You are dispatched to a person "not awake but breathing" at the local park. Upon arrival your crew, including an EMT student, finds an adult female unresponsive, with classic signs of anaphylaxis. After initiating treatment, you decide to conduct the rest of your physical assessment en route. As transport begins, your student starts an exam, and the patient begins to respond. Suddenly the student exclaims, "Hey, she's got a gun!"
EMS providers may encounter patients who are armed. Awareness of a patient's handgun may come through the patient's admission or by discovery during the physical exam. This article deals primarily with patients who are armed legally and not behaving aggressively toward EMS.
Absent other factors, the mere presence of a legally carried handgun should not indicate a threat to provider safety. Concealed-carry permit holders have a criminal conviction rate much lower than that of the general population.1–3 Illegally carried handguns obviously present a different set of concerns. As a rule of thumb, the vast majority of off-duty law enforcement officers (LEOs) and legally armed citizens use holsters, while illegally carried handguns are usually found tucked in the waistband or pocketed without a holster. Many LEOs are required to wear badges next to their weapons. Only government-issued badges and documents are official.
Citizens in 48 states can carry concealed weapons with a permit (the exceptions being Illinois and Wisconsin, plus Washington, DC). Permit holders account for more than 1.3% of the population.4 This means more than one in every 100 patients can be assumed to have a permit, although not all permit holders will be in possession of a firearm when seen by EMS. Usually citizens are required to attend firearms training and pass a background check before they're issued a permit to carry a concealed weapon. The prerequisites vary by state. Vermont and Alaska allow concealed weapons without permits, and unconcealed carry of handguns without a permit is legal in many states.5 Nebraska recently enacted legislation requiring permit holders to disclose and surrender their handguns to EMS personnel.6 However, most states have no such legislation, and patients with altered levels of consciousness may be unable to comply with such a law.
EMS agencies should have protocols in place for dealing with legally carried firearms. Providers have a duty to themselves and their coworkers to make handguns safe until they can be secured or turned over to law enforcement. It is dangerous to leave firearms with ill or injured patients such as the one in our opening scenario—she may require immediate treatment, have an altered level of consciousness or be physically impaired by injury. The handgun may impede application of a backboard. Narcotic treatment may be indicated, such as for pain management.
There is no cause for alarm when taking custody of a firearm. Handguns do not "go off" by themselves. A handgun will only discharge if the trigger is depressed or if there is a mechanical malfunction. Such malfunctions are extremely rare. There have been isolated cases of discharge when a firearm is dropped, usually involving old guns. Fortunately, there is an established set of rules to govern the safe handling of firearms (see Table 1).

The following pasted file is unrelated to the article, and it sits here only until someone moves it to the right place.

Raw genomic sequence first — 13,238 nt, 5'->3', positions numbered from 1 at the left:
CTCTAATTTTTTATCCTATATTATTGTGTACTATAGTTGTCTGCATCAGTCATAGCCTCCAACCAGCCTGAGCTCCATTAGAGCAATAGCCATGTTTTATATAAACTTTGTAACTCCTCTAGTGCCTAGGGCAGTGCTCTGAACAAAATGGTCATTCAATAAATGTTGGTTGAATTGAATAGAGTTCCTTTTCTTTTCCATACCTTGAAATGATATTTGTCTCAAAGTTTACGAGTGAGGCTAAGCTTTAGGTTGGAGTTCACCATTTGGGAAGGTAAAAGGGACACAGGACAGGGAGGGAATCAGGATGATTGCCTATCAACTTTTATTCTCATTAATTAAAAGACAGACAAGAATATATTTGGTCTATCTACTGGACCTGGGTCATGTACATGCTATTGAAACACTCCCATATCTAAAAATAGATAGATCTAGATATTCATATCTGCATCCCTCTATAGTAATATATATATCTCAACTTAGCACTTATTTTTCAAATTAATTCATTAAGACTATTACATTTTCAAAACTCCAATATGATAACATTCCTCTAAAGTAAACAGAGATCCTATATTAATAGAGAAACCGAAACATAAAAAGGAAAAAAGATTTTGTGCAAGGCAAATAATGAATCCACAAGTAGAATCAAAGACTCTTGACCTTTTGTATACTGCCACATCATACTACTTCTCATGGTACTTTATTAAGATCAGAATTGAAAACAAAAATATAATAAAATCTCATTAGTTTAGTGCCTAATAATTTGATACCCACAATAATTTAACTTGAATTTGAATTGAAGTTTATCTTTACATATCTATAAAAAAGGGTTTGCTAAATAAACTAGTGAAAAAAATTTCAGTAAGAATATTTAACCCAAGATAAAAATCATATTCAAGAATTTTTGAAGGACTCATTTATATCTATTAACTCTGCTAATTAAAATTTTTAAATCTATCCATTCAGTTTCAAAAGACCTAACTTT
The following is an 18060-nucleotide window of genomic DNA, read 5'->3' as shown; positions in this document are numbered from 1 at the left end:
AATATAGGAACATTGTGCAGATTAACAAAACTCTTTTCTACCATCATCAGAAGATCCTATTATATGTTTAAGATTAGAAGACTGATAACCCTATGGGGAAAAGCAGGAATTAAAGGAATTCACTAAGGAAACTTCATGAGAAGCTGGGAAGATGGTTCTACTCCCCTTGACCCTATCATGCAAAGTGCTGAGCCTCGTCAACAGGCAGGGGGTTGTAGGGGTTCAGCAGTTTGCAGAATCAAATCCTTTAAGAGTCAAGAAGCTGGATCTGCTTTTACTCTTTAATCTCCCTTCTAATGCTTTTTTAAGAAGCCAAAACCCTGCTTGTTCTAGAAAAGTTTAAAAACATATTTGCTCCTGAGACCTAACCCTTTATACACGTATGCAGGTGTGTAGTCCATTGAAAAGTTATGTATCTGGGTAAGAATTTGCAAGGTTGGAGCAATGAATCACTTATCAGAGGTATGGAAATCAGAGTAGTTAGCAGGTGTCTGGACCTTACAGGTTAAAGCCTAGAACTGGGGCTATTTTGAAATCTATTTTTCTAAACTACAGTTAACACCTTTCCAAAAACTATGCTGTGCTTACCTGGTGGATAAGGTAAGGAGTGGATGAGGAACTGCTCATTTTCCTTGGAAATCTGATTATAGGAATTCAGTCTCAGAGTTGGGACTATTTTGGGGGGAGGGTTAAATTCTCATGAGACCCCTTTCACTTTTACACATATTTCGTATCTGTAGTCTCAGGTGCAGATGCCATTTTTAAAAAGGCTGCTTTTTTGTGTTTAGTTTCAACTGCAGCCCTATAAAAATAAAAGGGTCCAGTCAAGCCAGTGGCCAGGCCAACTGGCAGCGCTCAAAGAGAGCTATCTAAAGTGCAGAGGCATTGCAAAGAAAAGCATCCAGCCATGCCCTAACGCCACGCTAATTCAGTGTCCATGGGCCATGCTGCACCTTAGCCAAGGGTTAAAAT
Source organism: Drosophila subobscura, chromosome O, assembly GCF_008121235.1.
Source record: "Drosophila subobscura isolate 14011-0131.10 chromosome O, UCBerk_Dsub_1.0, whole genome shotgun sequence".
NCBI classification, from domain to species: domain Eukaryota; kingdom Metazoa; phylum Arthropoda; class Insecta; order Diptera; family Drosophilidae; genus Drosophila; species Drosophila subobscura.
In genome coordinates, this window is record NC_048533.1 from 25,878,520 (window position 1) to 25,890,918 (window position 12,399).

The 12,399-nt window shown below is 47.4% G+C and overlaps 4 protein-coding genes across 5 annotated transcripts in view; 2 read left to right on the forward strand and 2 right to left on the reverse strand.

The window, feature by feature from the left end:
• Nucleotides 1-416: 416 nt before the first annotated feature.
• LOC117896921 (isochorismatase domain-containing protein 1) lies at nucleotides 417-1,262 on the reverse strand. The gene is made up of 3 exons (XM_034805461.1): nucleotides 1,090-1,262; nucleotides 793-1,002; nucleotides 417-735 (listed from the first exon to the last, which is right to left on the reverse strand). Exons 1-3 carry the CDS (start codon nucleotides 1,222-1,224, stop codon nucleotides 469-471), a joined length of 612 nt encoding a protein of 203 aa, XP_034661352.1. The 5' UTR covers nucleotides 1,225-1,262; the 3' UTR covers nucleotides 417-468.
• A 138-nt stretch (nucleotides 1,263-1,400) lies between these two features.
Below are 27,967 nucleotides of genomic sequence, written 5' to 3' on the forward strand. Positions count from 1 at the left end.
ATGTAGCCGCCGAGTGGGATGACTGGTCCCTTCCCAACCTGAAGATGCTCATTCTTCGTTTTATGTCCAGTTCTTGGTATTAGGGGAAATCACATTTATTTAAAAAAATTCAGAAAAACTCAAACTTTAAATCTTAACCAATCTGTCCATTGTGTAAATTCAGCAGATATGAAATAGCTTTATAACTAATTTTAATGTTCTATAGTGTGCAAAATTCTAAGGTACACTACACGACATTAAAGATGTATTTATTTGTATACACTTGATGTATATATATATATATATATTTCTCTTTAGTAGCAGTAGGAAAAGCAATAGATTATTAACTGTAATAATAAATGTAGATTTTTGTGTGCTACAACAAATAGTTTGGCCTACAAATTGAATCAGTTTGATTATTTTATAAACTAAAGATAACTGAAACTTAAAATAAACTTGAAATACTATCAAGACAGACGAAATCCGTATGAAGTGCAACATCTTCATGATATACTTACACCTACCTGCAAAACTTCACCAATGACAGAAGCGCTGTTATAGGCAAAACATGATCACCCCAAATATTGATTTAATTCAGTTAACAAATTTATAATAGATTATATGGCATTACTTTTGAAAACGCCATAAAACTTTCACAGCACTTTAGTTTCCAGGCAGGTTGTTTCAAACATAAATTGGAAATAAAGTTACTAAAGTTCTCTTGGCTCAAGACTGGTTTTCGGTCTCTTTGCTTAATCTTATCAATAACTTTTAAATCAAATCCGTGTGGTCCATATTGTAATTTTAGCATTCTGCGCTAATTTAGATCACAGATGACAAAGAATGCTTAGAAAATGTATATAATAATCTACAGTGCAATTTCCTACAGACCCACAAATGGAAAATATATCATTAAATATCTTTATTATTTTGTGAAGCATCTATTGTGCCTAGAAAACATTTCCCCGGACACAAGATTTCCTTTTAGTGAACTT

To maximize safety, EMS providers are encouraged to seek professional instruction prior to attempting to manipulate any handgun. Gun shops and trainers in your area may be willing to offer brief tutorials.
The information in this article is meant only as a general reference to augment, not replace, hands-on instruction. The variety of handguns, especially pistols, available on the market and the steps required to unload and/or make them safe cannot be adequately addressed without hands-on instruction. HOLSTERS
Virtually all holsters are designed to prevent inadvertent trigger presses by covering the trigger. Most have retention features that prevent the handgun from being easily dislodged or removed. These features include buttons, straps and tight "friction" fit. Some holsters are secured to the body by solid belt loops, while others slip over the belt. Usually, holsters can be removed with the firearm safely inside. Lacking a holster, some knowledge of handgun mechanisms is necessary to maintain safety.
You may find a holstered handgun at any point along the belt, in an elastic band or pouch inside clothing, under the armpit, on the ankle or thigh, hanging from a necklace, or in a pocket. Handguns are usually carried loaded and with extra ammunition. You may find other weapons as well, including additional handguns. Several manufacturers offer specialty concealment apparel with hidden pockets. Off-body carry options include purses, fanny packs, day planners and backpacks.
What kinds of handguns may be found on patients? REVOLVERS
A revolver is designed to place a cartridge (cased bullet and powder) under the hammer for firing by using a rotating cylinder that may hold 5-7 cartridges. Cocking the hammer rotates the cylinder. Pressing the trigger causes the cartridge to fire. Most modern revolvers will cock automatically when the trigger is pressed, eliminating the need for two separate actions. Some revolvers do not have external (visible) hammers. The revolver is rarely seen with a manual safety device, as safety is assumed due to its heavy trigger pull weight. While some may be modified for a light (hair-trigger) pull weight, this only applies if the revolver is cocked. If a revolver is found cocked, be extremely careful. Only touch a cocked revolver if you must immediately remove it from a dangerous situation. A cocked revolver cannot be unloaded until it is uncocked. There is danger in uncocking a revolver even for experienced gun users. To uncock a revolver, it must be put through a firing sequence. For right-handed operation: